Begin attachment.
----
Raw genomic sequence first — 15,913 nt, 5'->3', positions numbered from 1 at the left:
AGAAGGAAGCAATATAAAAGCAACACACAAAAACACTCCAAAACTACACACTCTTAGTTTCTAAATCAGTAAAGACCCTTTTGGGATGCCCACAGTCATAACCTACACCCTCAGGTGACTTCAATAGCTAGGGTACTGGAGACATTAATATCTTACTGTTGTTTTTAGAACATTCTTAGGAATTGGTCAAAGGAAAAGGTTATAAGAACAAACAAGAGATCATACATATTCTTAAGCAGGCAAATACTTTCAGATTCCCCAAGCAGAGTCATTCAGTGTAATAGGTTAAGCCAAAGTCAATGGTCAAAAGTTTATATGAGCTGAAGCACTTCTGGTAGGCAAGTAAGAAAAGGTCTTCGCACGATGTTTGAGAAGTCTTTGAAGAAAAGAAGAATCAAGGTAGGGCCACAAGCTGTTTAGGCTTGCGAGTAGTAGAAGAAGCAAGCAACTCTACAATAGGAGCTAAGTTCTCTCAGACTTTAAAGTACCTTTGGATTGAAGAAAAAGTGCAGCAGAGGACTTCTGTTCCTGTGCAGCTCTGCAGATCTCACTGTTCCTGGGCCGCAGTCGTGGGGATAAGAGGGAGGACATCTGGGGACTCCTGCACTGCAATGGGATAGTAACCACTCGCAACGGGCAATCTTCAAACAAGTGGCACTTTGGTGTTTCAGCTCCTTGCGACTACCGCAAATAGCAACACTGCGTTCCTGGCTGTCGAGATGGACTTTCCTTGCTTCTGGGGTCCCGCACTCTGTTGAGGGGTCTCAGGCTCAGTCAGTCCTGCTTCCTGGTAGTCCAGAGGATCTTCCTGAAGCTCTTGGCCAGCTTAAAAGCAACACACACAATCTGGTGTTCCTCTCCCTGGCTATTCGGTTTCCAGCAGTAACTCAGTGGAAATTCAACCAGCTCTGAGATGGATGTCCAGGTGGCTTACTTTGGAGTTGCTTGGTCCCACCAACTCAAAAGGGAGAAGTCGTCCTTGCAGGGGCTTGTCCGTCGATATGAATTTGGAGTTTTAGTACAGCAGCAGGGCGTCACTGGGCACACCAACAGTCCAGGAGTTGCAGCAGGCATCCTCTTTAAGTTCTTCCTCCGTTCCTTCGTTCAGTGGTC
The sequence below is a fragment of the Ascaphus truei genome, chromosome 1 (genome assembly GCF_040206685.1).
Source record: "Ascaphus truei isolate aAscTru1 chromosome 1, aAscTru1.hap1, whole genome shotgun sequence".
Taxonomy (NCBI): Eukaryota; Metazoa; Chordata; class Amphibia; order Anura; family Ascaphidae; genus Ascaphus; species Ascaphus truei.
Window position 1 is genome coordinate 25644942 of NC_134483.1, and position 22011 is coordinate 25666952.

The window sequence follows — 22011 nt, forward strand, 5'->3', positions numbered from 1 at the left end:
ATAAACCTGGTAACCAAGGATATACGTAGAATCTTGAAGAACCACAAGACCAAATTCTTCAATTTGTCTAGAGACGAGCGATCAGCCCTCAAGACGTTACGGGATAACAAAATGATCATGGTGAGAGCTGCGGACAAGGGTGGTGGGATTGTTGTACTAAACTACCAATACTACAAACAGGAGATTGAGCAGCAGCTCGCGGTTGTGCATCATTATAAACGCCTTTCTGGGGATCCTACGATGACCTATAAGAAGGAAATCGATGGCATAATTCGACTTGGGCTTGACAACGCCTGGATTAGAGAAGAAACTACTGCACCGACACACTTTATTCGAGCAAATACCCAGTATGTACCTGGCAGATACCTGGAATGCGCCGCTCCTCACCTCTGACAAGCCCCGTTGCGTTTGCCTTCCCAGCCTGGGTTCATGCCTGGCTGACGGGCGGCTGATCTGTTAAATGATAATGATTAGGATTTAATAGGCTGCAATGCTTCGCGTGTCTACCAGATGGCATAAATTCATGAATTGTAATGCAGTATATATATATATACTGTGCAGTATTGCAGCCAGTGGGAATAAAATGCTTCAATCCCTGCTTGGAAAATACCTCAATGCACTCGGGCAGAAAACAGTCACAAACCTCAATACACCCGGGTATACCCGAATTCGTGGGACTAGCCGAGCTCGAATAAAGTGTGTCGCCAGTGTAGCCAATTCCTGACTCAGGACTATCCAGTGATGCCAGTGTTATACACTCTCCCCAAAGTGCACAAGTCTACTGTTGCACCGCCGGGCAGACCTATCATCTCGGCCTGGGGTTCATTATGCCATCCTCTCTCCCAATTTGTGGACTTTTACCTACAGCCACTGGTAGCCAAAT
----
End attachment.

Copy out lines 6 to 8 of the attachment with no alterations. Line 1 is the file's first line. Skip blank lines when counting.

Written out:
Window position 1 is genome coordinate 25644942 of NC_134483.1, and position 22011 is coordinate 25666952.

The window sequence follows — 22011 nt, forward strand, 5'->3', positions numbered from 1 at the left end:
ATAAACCTGGTAACCAAGGATATACGTAGAATCTTGAAGAACCACAAGACCAAATTCTTCAATTTGTCTAGAGACGAGCGATCAGCCCTCAAGACGTTACGGGATAACAAAATGATCATGGTGAGAGCTGCGGACAAGGGTGGTGGGATTGTTGTACTAAACTACCAATACTACAAACAGGAGATTGAGCAGCAGCTCGCGGTTGTGCATCATTATAAACGCCTTTCTGGGGATCCTACGATGACCTATAAGAAGGAAATCGATGGCATAATTCGACTTGGGCTTGACAACGCCTGGATTAGAGAAGAAACTACTGCACCGACACACTTTATTCGAGCAAATACCCAGTATGTACCTGGCAGATACCTGGAATGCGCCGCTCCTCACCTCTGACAAGCCCCGTTGCGTTTGCCTTCCCAGCCTGGGTTCATGCCTGGCTGACGGGCGGCTGATCTGTTAAATGATAATGATTAGGATTTAATAGGCTGCAATGCTTCGCGTGTCTACCAGATGGCATAAATTCATGAATTGTAATGCAGTATATATATATATACTGTGCAGTATTGCAGCCAGTGGGAATAAAATGCTTCAATCCCTGCTTGGAAAATACCTCAATGCACTCGGGCAGAAAACAGTCACAAACCTCAATACACCCGGGTATACCCGAATTCGTGGGACTAGCCGAGCTCGAATAAAGTGTGTCGCCAGTGTAGCCAATTCCTGACTCAGGACTATCCAGTGATGCCAGTGTTATACACTCTCCCCAAAGTGCACAAGTCTACTGTTGCACCGCCGGGCAGACCTATCATCTCGGCCTGGGGTTCATTATGCCATCCTCTCTCCCAATTTGTGGACTTTTACCTACAGCCACTGGTAGCCAAAT